Friday, April 17, 2015

Grand Opening at Booming G

Lasagna at Booming G
Salmon at Booming G
I was lucky to be invited to the opening of Booming G in the New Sidus HQ Tower in Gangnam. The chef is Bora Song who is well known in the foodie community. She has set up a great Italian focused menu and she uses her creativity to add depth of flavor to her dishes. 

While I was there I had an excellent free-form lasagna made with fresh noodles. I loved the meat and sauce on it. There is a secret ingredient in it to give it body. Ask the chef to find out what it is. 
Risotto from Booming G
Chicken Wing from Booming G
Her mushroom risotto was creamy and poppy. I thought finally I found a place that made risotto with arborio rice but nope she hacked it. The poppy texture was made by adding barley and rice. We also had a salmon dish that had crispy skin and salmon cooked just right. 

They have a decent beer selection as well. This is one of those places I will be back to visit and I hope it does well. 
Fricken Toy Museum at Booming G

Chef Bora from Booming G

Oh, and in and around the restaurant is a fricken toy museum with all sorts of stuff from Star Wars to Marvel. Awesome. 

Congrats Chef Bora!

Booming G
267-15 Nonhyeon-dong, Gangnam-gu, Seoul basement 1
Open on your mobile map with this link

Thursday, April 16, 2015

Tteokbokki: The Beloved Spicy, Chewy Rice Cake Dish of Korea

Korean tteokbokki 떡보끼
Tteokbokki or the westernized pronounciation: Topokki is one of those dishes you have to experience to understand the hype surrounding it. It is a beloved dish in Korea that invokes nostalgic memories and emotions. It is a child's special meal after a long, grueling day at school or a dish shared between girls to discuss gossip. It is a dish with many different variations such as with cheese sauce, sesame soy, and even tomato. These days the trend is for gukmul Tteokbokki or spicy broth rice cakes. The noodles are in light broth that is spicy and sweet.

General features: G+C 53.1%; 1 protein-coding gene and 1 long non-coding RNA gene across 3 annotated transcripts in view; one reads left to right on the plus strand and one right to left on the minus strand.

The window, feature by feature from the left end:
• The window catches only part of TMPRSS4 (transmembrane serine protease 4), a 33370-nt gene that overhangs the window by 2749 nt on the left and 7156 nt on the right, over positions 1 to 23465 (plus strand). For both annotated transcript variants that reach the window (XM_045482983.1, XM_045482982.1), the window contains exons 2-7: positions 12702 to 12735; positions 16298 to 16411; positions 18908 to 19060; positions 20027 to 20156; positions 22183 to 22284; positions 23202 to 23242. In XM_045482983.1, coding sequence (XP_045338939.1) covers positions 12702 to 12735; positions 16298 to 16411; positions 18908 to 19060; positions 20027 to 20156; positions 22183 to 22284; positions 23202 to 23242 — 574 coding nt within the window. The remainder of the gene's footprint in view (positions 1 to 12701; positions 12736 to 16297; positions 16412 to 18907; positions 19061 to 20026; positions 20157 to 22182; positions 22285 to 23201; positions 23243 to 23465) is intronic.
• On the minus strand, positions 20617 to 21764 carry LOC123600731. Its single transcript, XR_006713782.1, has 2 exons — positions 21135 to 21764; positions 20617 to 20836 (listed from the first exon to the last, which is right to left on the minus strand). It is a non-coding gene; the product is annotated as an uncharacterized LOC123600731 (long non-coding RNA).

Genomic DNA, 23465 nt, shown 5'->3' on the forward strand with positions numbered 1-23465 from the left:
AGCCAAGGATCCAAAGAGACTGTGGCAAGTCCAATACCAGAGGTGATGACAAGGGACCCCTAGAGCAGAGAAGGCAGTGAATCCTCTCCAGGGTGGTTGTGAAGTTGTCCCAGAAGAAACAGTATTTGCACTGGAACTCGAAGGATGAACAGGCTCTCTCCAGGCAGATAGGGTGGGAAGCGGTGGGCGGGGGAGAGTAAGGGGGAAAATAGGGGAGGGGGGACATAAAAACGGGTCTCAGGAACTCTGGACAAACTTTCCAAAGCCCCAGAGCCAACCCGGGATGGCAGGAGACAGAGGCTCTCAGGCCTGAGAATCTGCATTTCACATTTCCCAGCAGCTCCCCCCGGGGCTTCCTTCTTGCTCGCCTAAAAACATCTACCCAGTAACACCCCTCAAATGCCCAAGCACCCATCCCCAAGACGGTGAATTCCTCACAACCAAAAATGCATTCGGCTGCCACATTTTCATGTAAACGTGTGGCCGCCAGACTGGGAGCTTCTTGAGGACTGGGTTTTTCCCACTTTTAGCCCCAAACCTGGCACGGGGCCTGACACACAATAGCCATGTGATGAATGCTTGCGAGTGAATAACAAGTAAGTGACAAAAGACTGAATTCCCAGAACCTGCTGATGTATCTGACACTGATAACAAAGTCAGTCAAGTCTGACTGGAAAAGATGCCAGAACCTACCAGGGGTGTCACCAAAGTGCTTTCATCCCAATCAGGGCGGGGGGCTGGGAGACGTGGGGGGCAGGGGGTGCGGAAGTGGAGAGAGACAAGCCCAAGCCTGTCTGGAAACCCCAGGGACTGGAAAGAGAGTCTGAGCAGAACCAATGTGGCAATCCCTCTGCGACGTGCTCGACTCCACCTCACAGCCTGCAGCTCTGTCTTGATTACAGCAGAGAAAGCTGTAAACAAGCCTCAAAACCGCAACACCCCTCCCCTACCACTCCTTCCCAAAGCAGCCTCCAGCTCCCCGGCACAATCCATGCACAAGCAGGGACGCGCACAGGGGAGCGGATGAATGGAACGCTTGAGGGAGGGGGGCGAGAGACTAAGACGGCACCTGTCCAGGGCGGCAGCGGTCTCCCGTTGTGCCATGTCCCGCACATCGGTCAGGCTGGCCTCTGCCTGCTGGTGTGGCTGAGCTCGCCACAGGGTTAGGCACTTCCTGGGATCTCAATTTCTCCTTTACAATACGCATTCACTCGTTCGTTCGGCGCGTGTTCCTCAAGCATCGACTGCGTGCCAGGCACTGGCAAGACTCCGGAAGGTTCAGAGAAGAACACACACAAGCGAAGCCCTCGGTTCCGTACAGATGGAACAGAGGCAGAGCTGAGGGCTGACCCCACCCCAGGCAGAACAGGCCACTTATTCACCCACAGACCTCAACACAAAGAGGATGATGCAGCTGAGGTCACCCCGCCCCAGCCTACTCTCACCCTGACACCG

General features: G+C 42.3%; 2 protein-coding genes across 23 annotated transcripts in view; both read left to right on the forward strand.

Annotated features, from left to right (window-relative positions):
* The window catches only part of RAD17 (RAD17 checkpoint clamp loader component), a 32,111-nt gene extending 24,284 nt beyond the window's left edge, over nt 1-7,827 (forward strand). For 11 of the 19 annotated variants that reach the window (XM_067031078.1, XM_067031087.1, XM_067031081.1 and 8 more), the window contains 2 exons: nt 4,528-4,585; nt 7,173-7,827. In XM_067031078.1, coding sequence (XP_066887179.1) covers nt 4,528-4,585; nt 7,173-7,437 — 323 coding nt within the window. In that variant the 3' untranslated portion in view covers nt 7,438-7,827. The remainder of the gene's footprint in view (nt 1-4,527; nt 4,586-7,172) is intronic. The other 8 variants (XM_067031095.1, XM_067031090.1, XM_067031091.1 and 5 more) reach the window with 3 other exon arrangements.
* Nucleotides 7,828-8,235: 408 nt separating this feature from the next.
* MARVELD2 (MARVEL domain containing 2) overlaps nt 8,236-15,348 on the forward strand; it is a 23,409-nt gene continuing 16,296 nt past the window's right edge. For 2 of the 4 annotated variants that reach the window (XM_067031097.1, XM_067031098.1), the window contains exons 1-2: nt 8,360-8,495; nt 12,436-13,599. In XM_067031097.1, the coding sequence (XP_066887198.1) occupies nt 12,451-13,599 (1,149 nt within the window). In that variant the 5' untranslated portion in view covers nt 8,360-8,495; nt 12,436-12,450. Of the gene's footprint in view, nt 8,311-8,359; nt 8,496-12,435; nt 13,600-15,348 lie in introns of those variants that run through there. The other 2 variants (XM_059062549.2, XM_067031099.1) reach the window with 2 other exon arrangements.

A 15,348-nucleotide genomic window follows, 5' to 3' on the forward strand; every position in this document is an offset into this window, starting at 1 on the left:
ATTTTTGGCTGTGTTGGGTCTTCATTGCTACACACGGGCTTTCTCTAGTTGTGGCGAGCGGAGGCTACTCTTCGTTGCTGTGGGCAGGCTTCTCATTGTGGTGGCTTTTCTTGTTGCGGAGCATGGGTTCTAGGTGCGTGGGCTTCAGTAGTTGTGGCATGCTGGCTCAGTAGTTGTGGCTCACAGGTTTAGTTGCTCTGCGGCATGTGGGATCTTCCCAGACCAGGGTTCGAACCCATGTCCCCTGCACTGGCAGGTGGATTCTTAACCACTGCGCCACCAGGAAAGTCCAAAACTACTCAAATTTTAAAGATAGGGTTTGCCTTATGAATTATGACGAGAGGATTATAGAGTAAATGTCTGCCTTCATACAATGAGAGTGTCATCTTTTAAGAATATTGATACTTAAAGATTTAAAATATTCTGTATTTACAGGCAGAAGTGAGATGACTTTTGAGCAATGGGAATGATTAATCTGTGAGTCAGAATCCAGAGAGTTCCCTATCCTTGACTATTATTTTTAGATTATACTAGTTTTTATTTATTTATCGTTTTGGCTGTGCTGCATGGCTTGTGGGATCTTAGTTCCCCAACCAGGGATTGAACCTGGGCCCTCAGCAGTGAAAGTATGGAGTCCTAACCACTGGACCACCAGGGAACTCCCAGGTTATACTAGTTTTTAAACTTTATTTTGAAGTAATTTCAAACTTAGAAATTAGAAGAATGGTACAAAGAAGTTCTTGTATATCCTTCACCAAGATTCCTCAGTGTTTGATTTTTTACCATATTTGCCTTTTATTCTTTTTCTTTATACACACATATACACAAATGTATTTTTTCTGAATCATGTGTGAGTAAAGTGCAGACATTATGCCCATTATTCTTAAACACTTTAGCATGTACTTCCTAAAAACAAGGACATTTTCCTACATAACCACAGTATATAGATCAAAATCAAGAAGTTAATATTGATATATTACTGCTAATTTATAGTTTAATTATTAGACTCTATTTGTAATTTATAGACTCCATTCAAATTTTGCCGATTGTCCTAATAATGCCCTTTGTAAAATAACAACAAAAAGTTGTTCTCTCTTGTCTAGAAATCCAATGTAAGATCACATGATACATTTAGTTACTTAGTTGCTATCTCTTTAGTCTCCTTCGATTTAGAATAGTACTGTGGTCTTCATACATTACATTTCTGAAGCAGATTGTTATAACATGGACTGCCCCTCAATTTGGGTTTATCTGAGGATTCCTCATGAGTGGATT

I have seen many a Koreans debate about their favorite topokki and about the merits of different styles and sauces. Some like thick long rods of rice cake while others like the smaller and chewier nugget-style rice cakes. There is also a debate between the fluffier flour made cakes and the must chewier rice-made cakes. Toppings range from simple fish cake to various seafood such as octopus, mussels, shrimp to other ingredients like cheese, beef bulgogi, dumplings, ramen, egg...the possibilities are endless. After you eat the dish there is inevitably sauce and other bits left over so it is possible to make a fried rice with the leftovers by adding seaweed laver, sesame oil and corn.

When I meet international travelers on food tours they are all curious about this dish. They perceive the hype surrounding it but they can’t seem to fathom what it really is. I guess to travelers seeing it for the first time, it may look like a red hot mess. Some of my guests have seen this dish before on Korean dramas and television so they are curious. They want to try it but they assume that it is very, very spicy and they don’t really know what the rice cakes or the fish cakes in the sauce are. Some guests have even asked me if the dish has tripe or pig skin in it. Also with so many places from street carts to store fronts selling this dish, they can’t decide where to try it.

For those that don’t know what topokki is, it is rice cake noodles in a spicy chili sauce. The dish is said to have evolved from a royal court cuisine dish that was made with rice cakes, mushrooms, carrots, and beef in a sesame-soy-sauce seasoning. Rice cakes in olden times were a luxury that was reserved for special occasions and for the rich. In the mid 19 hundreds, because of advances in technology and rice surpluses this ingredient was more readily available.

It is widely believed that the red chili paste version recipe was invented by accident in 1953, when street food vendor Ma Bok-rim accidentally dropped a rice cake into her father-in-law’s black bean noodle dish. It tasted good, so she started experimenting with sauces and seasonings.

She found that the red chili paste tasted the best and started selling it from her street cart. She would sell topokki along with steamed corn and potatoes to those going to a nearby theatre. The dish was a big hit and soon she upgraded her street stall to a restaurant and others copied her. Her restaurant can still be found near the entrance of Sindang-dong Topokki Town, proudly proclaiming “Since 1953.” 

Mabongnim Halmeoni Tteokbokki

Opened in 1953 by a woman known as Mabongnim, the restaurant takes pride in its 60-plus years of service. They serve a Korean casserole dish called tteokbokki which has chewy rice cake noodles in a spicy soup broth that has noodles, fish cakes, seafood, dumplings and more. This restaurant started as a small food stall that was serving snacks to guests going to the nearby theatre when a mistake was made. A rice cake noodle fell into the black bean sauce and Mabongnim had an eureka moment. She cooked the noodles in a sauce and tteokbokki was invented. As Mabongnim gained popularity, other similar establishments opened nearby, and eventually, formed “tteokbokki street.” The elderly owner is well known. She even starred in a red-pepper paste ad in the 1990s. The secret of this restaurant’s tteokbokki lies in the sauce. Here red pepper paste is mixed with Chinese soybean paste for a sweet and spicy taste.